|FY 2016||FY 2017||FY 2018||FY 2019||FY 2020||FY 2021||FY 2022||FY 2023|
|Target||N/A||N/A||N/A||Set Baseline||81,720 trained||88,826 trained||110,322
|Result||N/A||N/A||N/A||71,061 trained||234,802 trained||130,610 trained||Dec 31, 2022||Dec 31, 2023|
|Status||Not Collected||Not Collected||Not Collected||Baseline||Target Exceeded||Target Exceeded||Pending||Pending|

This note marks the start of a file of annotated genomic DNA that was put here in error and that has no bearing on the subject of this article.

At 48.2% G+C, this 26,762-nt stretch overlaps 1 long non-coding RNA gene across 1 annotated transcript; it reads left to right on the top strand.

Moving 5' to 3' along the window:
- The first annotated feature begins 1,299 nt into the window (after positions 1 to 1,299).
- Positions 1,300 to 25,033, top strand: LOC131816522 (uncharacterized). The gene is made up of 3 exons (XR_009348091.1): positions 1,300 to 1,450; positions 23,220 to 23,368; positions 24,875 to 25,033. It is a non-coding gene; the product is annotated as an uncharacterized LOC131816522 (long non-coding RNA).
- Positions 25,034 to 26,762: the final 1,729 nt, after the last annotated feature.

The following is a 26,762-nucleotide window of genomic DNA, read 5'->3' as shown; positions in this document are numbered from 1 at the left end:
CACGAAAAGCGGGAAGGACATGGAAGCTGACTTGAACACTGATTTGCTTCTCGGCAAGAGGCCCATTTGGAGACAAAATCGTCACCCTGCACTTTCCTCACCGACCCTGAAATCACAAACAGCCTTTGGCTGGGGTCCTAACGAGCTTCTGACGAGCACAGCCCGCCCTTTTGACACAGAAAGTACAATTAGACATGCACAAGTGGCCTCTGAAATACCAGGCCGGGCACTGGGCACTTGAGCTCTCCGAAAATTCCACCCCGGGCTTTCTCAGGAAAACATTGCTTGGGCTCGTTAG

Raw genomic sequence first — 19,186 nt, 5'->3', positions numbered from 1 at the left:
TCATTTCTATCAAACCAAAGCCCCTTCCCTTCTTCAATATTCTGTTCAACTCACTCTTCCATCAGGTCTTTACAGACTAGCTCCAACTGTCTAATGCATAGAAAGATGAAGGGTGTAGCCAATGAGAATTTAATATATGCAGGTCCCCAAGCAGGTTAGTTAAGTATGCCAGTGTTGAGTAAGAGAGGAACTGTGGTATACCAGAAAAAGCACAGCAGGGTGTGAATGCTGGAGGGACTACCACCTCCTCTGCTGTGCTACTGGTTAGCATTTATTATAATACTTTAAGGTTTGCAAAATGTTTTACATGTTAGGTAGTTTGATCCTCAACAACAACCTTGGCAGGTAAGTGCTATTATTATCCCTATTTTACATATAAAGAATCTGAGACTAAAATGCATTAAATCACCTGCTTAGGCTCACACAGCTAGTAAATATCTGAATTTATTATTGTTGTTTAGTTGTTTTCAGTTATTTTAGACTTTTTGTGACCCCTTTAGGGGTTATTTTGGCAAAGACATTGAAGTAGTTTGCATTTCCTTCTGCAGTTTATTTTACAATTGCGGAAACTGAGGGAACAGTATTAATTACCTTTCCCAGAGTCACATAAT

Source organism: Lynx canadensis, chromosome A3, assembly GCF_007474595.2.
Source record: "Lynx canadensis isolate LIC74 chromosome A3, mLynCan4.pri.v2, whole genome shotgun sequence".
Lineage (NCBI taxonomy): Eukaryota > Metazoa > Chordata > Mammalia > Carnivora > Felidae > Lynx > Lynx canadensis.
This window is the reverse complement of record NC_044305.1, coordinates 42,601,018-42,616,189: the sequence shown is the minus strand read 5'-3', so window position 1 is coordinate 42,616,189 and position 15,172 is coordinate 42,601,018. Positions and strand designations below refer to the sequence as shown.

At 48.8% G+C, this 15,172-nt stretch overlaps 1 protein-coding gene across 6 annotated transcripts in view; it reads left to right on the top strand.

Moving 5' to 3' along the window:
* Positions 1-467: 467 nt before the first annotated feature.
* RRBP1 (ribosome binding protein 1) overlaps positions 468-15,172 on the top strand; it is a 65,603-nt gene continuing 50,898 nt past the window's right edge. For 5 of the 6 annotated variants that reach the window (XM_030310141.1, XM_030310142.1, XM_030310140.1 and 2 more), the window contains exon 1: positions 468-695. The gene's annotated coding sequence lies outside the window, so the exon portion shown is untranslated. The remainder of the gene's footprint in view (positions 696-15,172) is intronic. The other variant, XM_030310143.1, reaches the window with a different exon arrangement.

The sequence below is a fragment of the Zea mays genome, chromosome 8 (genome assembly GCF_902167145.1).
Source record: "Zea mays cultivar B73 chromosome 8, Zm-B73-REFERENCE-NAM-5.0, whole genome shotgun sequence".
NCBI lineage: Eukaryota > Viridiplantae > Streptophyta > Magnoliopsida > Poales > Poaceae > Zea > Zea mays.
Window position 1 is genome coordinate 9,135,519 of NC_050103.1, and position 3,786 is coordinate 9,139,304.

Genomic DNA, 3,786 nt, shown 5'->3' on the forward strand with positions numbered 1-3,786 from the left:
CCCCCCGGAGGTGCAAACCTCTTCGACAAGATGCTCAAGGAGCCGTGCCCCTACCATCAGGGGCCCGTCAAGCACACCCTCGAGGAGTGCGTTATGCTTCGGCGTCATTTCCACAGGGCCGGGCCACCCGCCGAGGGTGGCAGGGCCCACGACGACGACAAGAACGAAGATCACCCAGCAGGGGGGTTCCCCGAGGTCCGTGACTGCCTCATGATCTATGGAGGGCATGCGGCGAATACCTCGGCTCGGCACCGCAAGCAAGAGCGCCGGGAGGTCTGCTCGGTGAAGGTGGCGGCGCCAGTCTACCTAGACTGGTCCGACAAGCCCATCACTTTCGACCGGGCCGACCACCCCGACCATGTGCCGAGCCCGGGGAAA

ASPR measure 1.3 is part of ASPR’s National Disaster Medical System (NDMS) work to support communities nationwide. When disaster strikes, NDMS is important because States, Localities, Territories, and Tribes (SLTT) may have medical infrastructure that becomes overwhelmed and requires assistance with their critical services. At that point, they can request NDMS help for their communities as they respond and recover. NDMS capabilities and tools deliver essential medical and emergency management services and subject matter expertise when requested by an SLTT agency. As a tool within NDMS, the HHS empower Program’s federal health data are used to advance SLTT and community partner capabilities to anticipate and plan for healthcare system surge, including pre-emptively taking action to protect health and save the lives of at-risk populations that may be rapidly and adversely impacted during an emergency or disaster. emPOWER provides public health agencies and their partners with Medicare datasets, mapping, rest service and artificial intelligence tools, training, technical assistance and best practices to protect the health of individuals who live independently and rely on life-maintaining electricity-dependent equipment (including ventilators) and healthcare services (such as dialysis and oxygen). Baseline data was collected in 2019 and the target exceeded in 2020 and 2021. The data source is stable with no delays or lags. Quality checks are in place to assure the validity and reliability of the data. For the FY 2022 HHS budget, the measure definition was slightly refined for clarity based on additional data sources, which are designed to improve the data collection processes and the accuracy of the data. In May 2020, the methodology used to define targets was also slightly refined from baseline+ to the projected quantitative numbers (calculated in the same way). This helped those who use the data to understand it more easily. Such efforts strengthened the analysis, trending, and application of emPOWER data in ways that promote decision support and drive improvements. The nationwide use of emPOWER data represents the rapid scientific advancement of data-driven mitigation strategies that help during a broad array of disasters, including the Covid-19 pandemic and events associated with climate change.